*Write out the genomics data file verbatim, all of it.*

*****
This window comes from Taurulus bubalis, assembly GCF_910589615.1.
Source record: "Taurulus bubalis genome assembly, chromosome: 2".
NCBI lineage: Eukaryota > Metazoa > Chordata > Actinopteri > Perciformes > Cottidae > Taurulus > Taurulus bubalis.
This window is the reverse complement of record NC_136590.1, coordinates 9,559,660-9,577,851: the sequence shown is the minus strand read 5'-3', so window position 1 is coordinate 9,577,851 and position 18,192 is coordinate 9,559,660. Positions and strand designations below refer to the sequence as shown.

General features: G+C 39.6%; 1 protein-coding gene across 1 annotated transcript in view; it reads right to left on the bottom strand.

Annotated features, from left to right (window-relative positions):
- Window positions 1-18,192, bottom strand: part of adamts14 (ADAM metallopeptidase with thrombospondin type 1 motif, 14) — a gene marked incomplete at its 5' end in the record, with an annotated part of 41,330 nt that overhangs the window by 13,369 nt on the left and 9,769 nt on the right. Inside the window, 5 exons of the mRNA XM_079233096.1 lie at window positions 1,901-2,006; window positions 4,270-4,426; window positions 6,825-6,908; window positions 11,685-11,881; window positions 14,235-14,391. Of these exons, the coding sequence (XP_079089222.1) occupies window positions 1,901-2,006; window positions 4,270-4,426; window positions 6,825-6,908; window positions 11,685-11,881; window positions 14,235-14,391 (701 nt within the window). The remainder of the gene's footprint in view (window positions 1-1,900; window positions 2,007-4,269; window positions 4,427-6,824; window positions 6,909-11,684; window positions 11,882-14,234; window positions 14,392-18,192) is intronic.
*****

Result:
This window comes from Taurulus bubalis, assembly GCF_910589615.1.
Source record: "Taurulus bubalis genome assembly, chromosome: 2".
NCBI lineage: Eukaryota > Metazoa > Chordata > Actinopteri > Perciformes > Cottidae > Taurulus > Taurulus bubalis.
This window is the reverse complement of record NC_136590.1, coordinates 9,559,660-9,577,851: the sequence shown is the minus strand read 5'-3', so window position 1 is coordinate 9,577,851 and position 18,192 is coordinate 9,559,660. Positions and strand designations below refer to the sequence as shown.

General features: G+C 39.6%; 1 protein-coding gene across 1 annotated transcript in view; it reads right to left on the bottom strand.

Annotated features, from left to right (window-relative positions):
- Window positions 1-18,192, bottom strand: part of adamts14 (ADAM metallopeptidase with thrombospondin type 1 motif, 14) — a gene marked incomplete at its 5' end in the record, with an annotated part of 41,330 nt that overhangs the window by 13,369 nt on the left and 9,769 nt on the right. Inside the window, 5 exons of the mRNA XM_079233096.1 lie at window positions 1,901-2,006; window positions 4,270-4,426; window positions 6,825-6,908; window positions 11,685-11,881; window positions 14,235-14,391. Of these exons, the coding sequence (XP_079089222.1) occupies window positions 1,901-2,006; window positions 4,270-4,426; window positions 6,825-6,908; window positions 11,685-11,881; window positions 14,235-14,391 (701 nt within the window). The remainder of the gene's footprint in view (window positions 1-1,900; window positions 2,007-4,269; window positions 4,427-6,824; window positions 6,909-11,684; window positions 11,882-14,234; window positions 14,392-18,192) is intronic.